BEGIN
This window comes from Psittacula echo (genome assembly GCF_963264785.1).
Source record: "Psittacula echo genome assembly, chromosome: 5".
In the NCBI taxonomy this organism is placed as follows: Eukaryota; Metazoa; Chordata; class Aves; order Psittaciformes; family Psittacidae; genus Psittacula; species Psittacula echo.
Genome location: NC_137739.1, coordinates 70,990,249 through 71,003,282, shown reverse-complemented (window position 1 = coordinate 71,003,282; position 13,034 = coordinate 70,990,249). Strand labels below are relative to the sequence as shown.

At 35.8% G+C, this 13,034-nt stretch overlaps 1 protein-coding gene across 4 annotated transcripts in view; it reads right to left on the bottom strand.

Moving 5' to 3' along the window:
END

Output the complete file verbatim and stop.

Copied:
This window comes from Psittacula echo (genome assembly GCF_963264785.1).
Source record: "Psittacula echo genome assembly, chromosome: 5".
In the NCBI taxonomy this organism is placed as follows: Eukaryota; Metazoa; Chordata; class Aves; order Psittaciformes; family Psittacidae; genus Psittacula; species Psittacula echo.
Genome location: NC_137739.1, coordinates 70,990,249 through 71,003,282, shown reverse-complemented (window position 1 = coordinate 71,003,282; position 13,034 = coordinate 70,990,249). Strand labels below are relative to the sequence as shown.

At 35.8% G+C, this 13,034-nt stretch overlaps 1 protein-coding gene across 4 annotated transcripts in view; it reads right to left on the bottom strand.

Moving 5' to 3' along the window: